"Nevertheless, Chinese immigration and exclusion in the United States transformed both its northern and southern borders into sites where illegal immigration, race, citizenship, immigration policy, and international relations were contested and reshaped." Erika Lee, "Enforcing the Borders" pg 152
"Following the 1898 Supreme Court ruling that affirmed birthright citizenship for American-born Chinese, Chinese seeking entry from Canada began to claim that they were born in the United States." Erika Lee "Enforcing the Borders" pg 155. With this part of the article, I was thinking a lot about documented citizenship versus cultural, learned, and emotional citizenship. Documents can be forged, yet still seem to merit access.
"...the Bureau of Immigration reported that falsely claiming citizenship constituted 'the chief means' of violating the Exclusion Act." Erika Lee, "Enforcing the Border" pg 155
"They received fraudulent Mexican citizenship papers..." Erika Lee "Enforcing the Border" pg 161
"Nevertheless, Europeans' unlawful entries were not defined as threats to the American nation, as were those of the Chinese. ...Europeans--even illegal immigrants--were still future American citizens." Erika Lee "Enforcing the Border" pg 171. I thought this use of "citizen" could be useful in that it suggests how American citizenship seems to be more accessible to white immigrants than those of other races.
Ethnicity and Citizenship
"In light of the immigrant rights protests of 2006 and the attendant surge in citizenship applications, this article presents a political ethnography of a citizenship class in Southern California..." Adrián Félix, "New Americans or Diasporic Nationalists?" p 100
"Citizenship acquisition is conventionally understood as a landmark in the process of immigrant incorporation." Adrián Félix, "New Americans or Diasporic Nationalists?" p 100
"Drawing on seven months of ethnographic fieldwork and twelve in-depth interviews with Mexican migrants who were preparing for the naturalization interview (or had already completd it) in a citizenship class in San Bernardino County, this essay..." Adrián Félix, "New Americans or Diasporic Nationalists?" p 101
"US-born Mexicans and their political organizations broke with the former view against naturalization and called upon Mexican immigrants to become American citizens involved in American elections..." Adrián Félix, "New Americans or Diasporic Nationalists?" p 100 I thought Félix's usage of "citizen" here could be beneficial to us in that he provides an example here of what it means to be a citizen
"Moreover, while the anxiety, intimidation, and other negative factors attributed to low naturalization rates among Mexican migrants are well documented, such experiences are countered by the collective emotions, rapport, and solidarity of the citizenship classroom, positing it as a potentially empowering public space for the immigrant rights movement. Rather than operating as a conduit for Americanization, the citizenship classroom can be a space where migrants make the naturalization experience intelligible on their own cultural and political terms." Adrián Félix, "New Americans or Diasporic Nationalists?" 101.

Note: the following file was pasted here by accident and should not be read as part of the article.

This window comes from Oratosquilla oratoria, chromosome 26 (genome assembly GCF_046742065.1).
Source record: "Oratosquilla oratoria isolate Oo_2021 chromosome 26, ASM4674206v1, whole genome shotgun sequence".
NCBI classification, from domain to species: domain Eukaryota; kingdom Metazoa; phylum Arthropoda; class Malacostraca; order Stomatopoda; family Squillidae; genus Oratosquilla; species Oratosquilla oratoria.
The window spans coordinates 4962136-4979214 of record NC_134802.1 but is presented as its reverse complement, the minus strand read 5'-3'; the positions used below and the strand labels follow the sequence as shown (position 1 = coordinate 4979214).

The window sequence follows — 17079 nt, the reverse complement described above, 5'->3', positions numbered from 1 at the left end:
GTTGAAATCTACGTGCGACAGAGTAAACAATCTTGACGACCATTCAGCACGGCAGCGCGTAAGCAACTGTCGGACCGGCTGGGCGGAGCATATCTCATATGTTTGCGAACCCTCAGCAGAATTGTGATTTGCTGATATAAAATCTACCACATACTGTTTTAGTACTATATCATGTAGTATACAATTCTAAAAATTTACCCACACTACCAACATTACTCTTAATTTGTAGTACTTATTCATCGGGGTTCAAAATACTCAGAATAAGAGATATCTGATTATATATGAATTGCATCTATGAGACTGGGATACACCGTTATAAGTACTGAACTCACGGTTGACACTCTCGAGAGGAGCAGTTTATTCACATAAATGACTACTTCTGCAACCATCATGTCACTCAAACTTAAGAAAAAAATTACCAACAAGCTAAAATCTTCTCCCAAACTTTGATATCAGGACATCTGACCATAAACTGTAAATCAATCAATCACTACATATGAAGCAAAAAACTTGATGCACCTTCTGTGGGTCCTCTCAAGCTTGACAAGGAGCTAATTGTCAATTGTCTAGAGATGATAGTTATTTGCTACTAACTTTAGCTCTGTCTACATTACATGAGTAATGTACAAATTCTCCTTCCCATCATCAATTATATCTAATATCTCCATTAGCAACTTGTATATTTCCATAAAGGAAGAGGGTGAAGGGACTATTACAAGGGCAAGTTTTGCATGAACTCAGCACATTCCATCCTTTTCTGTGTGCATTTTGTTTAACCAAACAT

"...migrants develop a counternarrative that exposes the arbitrariness of the naturalization process, creating an oppositional, rather than assimilative, relationship to citizenship and national identity." Adrián Félix, "New Americans or Diasporic Nationalists?" 101.
"As the data will show, the value of citizenship in the lives of immigrants has expanded beyond the quality-of-life benefits already noted in the literature, to include an added motive of collective political action." Adrián Félix, "New Americans or Diasporic Nationalists?" p 107
"The production and validation of these alternative sets of knowledge in the classroom create an oppositional, rather than assimilative, relationship to citizenship and national identity, since both are denied to many immigrants legally and in everyday social interactions." Adrián Félix, "New Americans or Diasporic Nationalists?" p 110
"Dolores said she sought citizenship for benefits, a better salary, and perhaps a 'government job one day.'" Adrián Félix, "New Americans or Diasporic Nationalists?" p 113
"2006 protests and subsequent migrant solidarity and collective action have the potential to transform the meaning and possibility of U.S. democracy and citizenship, in this case, via the legalization of millions of undocumented immigrants and their families." "New Americans or Diasporic Nationalists?" 116.
“I think that we can take the [citizenship] oath [of allegiance] but never be completely loyal. I think that you can never deny your roots or origins.” New Americans or Diasporic Nationalists?" 116.
"U.S. citizenship is indiscriminately negated to many migrants during the naturalization interview. In response to such bureaucratic inconsistency, the citizenship class functions as an alternative public space where migrants develop a counternarrative that exposes the arbitrariness of the naturalization process, creating an oppositional, rather than assimilative, relationship to citizenship and national identity." Adrián Félix, "New Americans or Diasporic Nationalists?" p 101